In this article, you will discover:
- Necessary healthcare-related planning documents
- Important components of an estate plan
- How often an estate plan should be reviewed
- If you need an estate planning attorney
You absolutely can keep control over your assets if you put them into a trust. The trust that I recommend is fully revocable and amendable. Any assets you place in the trust can be easily transferred out of the trust. For example, you put your home into the trust. If you decide to sell the home, you sell it as you normally would but when you sign the deed for the sale, you are signing as the trustee of the trust instead of in your individual capacity.
What Healthcare Related Planning Documents Are Necessary Under Texas Law?
As for healthcare documents, advance directives are highly recommended. These documents include a Medical Power of Attorney (MPOA), a HIPAA Release and Authorization, and a Directive to Physicians.
The MPOA allows you to appoint an agent to make medical decisions for you when your doctor determines that you are no longer able to participate in your own healthcare decisions.
The HIPAA release and authorization allows you to appoint someone to have access to your protected health information.
The Directive to Physicians allows you to decide in advance whether you want life support in the event you are diagnosed with a terminal illness or an irreversible medical condition.
What Other Important Components Should Be Part Of Every Individual’s Estate Plan In TX?
In addition to the documents already discussed, I recommend a Durable Power of Attorney (DPOA) and a Declaration of Guardian.
The DPOA allows you to appoint an agent to act on your behalf in all matters of your finances, should you become incapacitated.
The Declaration of Guardian allows you to appoint the person you want to be appointed as your Guardian. Here’s how it works:
If you have a situation arise where an organization does not accept a DPOA or successor trustee and they insist on a Court-ordered guardianship, it will be necessary for your family to hire an attorney to file a guardianship application with the court. When that happens, the judge will appoint an attorney to represent your interests. The attorney appointed for you will hire medical professionals to examine you to determine whether you need a guardian. Once the medical examination has been completed, the application for guardianship goes to a hearing before the judge. Based upon the evidence presented the judge has the authority to appoint a guardian for you. If the judge decides not to appoint a guardian, the case is over.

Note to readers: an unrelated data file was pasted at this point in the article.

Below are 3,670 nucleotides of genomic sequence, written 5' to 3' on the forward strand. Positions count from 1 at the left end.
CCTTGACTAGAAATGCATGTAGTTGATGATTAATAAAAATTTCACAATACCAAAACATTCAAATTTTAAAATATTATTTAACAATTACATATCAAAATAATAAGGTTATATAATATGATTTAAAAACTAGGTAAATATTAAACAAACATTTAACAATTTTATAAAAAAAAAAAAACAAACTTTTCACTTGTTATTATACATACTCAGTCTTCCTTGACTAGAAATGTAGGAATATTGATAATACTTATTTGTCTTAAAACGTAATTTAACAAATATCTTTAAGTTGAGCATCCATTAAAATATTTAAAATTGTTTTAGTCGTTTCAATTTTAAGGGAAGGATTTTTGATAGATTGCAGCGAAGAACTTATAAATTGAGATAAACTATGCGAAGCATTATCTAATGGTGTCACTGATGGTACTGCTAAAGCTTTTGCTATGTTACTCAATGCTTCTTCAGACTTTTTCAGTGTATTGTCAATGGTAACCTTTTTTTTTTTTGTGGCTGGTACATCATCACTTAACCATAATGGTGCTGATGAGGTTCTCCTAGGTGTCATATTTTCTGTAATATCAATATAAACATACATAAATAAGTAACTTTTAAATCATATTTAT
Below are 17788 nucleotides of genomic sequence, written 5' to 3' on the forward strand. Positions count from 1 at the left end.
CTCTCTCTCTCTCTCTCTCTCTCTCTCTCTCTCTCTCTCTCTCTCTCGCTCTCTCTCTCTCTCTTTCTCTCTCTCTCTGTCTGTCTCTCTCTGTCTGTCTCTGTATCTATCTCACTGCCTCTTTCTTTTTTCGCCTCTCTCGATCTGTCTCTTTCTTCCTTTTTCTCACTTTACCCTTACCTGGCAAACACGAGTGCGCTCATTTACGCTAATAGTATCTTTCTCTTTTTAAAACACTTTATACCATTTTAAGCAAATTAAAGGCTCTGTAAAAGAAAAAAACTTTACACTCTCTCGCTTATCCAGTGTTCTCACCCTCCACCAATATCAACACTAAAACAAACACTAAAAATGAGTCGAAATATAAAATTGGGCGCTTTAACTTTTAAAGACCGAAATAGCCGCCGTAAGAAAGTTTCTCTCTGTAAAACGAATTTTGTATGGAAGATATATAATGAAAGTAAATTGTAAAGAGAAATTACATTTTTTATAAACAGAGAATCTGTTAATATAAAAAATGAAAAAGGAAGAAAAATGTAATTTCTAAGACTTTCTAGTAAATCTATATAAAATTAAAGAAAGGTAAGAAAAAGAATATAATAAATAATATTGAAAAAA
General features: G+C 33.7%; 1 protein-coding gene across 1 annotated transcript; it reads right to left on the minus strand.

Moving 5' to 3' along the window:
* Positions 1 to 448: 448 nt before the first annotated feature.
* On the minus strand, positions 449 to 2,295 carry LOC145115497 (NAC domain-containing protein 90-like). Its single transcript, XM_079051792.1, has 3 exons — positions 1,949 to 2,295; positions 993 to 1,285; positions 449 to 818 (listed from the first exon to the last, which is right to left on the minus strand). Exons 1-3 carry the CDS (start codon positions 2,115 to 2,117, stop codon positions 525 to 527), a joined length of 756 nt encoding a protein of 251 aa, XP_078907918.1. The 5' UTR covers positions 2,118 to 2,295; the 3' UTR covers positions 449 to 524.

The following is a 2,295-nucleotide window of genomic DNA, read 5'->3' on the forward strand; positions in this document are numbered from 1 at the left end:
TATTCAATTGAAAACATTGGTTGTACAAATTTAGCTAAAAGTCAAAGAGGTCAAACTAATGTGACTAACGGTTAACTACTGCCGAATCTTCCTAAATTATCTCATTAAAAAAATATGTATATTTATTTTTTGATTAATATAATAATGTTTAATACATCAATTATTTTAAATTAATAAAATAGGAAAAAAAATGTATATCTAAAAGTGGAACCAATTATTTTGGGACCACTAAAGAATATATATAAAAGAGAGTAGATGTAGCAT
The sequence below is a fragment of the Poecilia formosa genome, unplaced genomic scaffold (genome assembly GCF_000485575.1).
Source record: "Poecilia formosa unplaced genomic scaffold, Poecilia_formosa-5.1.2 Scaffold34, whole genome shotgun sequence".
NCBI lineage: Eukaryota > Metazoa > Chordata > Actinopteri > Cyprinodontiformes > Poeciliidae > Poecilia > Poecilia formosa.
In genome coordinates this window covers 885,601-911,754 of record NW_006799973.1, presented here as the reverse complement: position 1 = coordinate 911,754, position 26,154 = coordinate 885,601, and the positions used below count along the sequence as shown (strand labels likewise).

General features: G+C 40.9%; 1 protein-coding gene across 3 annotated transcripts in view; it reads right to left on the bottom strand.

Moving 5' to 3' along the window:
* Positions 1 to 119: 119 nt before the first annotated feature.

With a declaration of guardian, you state in advance who you want to serve as your guardian and the judge does not get to make the decision. Instead, the judge follows your declaration and appoints the guardian you have chosen.
How Often Do I Need To Review My Estate Planning Documents In Texas?
I recommend reviewing your estate plan when you have major changes in your life. If you have a marriage, a divorce, a death, a birth, for instance, it’s time to review your estate plan. If there are no major life changing events, I recommend reviewing your estate plan at least annually to make sure it still meets your needs. I often suggest my clients review everything at the end of a year or beginning of a new year. I have also suggested that a review take place twice a year when we do time changes. Those are just good milestones to remind you that you should review your plan. But, it is important that you review your estate plan at regular intervals.
Do I Need A Texas Estate Planning Attorney Or Can I Do It On My Own Or With An Online Service?
I do not suggest online estate planning services or DIY services. Estate planning and Asset Protection Planning is more than simply filling out online DIY forms. I have reviewed quite a few DIY estate plans, and in each case the result was that the client created a plan that did not meet their specific needs. Given the complexity of Asset Protection and Estate Planning laws, I recommend talking to a knowledgeable attorney.
For more information on Retaining Control Of Assets Placed In A Trust, an initial consultation is your next best step. Get the information and legal answers you are seeking by calling (254) 233-7779 today.
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